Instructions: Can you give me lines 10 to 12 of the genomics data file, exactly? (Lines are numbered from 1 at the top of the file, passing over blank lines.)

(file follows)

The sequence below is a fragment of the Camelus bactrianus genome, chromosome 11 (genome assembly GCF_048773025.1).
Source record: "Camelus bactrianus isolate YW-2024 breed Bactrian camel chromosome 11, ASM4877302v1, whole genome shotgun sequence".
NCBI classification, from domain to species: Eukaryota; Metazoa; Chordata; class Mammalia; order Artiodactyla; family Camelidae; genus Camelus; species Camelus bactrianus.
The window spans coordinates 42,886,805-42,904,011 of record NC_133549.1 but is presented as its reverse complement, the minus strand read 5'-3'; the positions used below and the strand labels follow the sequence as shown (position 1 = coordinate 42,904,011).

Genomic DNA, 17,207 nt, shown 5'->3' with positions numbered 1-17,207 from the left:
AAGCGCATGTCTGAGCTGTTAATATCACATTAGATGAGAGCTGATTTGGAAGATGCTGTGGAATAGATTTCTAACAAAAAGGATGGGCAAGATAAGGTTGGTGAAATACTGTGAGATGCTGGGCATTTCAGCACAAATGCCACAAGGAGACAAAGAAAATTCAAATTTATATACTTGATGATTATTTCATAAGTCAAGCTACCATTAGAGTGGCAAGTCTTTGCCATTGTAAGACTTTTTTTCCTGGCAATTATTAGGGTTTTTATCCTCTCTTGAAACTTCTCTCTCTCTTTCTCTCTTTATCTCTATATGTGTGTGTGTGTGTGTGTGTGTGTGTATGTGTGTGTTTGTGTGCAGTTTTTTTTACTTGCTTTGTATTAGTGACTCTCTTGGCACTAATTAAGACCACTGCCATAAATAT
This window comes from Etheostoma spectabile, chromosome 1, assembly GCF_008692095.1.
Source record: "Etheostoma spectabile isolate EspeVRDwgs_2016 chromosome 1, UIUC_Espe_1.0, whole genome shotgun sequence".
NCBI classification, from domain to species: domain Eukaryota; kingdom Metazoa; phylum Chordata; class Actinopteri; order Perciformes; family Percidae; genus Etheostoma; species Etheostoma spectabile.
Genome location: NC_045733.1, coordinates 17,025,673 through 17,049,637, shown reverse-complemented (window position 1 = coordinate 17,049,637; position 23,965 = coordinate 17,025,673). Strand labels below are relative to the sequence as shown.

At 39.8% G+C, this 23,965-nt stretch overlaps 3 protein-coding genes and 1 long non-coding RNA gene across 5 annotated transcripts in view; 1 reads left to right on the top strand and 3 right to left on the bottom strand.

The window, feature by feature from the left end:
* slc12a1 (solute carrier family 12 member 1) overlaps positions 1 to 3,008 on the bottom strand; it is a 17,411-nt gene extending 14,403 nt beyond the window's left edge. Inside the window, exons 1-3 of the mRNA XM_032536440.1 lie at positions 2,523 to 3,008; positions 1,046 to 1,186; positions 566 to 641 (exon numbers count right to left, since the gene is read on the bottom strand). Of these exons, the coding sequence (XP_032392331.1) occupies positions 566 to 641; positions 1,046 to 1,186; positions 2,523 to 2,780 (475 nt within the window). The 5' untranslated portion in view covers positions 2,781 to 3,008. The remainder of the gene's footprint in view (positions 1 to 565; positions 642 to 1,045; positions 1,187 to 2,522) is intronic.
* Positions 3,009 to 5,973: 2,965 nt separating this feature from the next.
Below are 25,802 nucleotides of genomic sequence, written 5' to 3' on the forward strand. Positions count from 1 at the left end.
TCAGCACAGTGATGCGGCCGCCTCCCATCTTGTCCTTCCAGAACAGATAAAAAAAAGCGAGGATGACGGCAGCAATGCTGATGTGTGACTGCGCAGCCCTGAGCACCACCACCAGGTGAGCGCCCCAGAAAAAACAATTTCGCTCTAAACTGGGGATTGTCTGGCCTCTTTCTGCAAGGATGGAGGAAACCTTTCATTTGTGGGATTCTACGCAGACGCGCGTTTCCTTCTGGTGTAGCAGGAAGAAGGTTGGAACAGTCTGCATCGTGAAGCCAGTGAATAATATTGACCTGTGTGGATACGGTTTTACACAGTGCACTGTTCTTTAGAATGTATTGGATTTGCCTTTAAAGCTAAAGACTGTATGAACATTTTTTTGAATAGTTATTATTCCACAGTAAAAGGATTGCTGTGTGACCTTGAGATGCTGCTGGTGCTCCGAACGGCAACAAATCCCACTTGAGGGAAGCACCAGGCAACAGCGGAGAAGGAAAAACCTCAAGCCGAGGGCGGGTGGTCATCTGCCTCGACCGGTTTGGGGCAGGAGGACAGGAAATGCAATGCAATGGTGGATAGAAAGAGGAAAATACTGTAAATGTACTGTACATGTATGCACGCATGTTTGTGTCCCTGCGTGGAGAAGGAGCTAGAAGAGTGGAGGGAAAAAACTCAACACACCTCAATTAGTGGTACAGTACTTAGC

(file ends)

Genome location: NC_045733.1, coordinates 17,025,673 through 17,049,637, shown reverse-complemented (window position 1 = coordinate 17,049,637; position 23,965 = coordinate 17,025,673). Strand labels below are relative to the sequence as shown.

At 39.8% G+C, this 23,965-nt stretch overlaps 3 protein-coding genes and 1 long non-coding RNA gene across 5 annotated transcripts in view; 1 reads left to right on the top strand and 3 right to left on the bottom strand.

The window, feature by feature from the left end: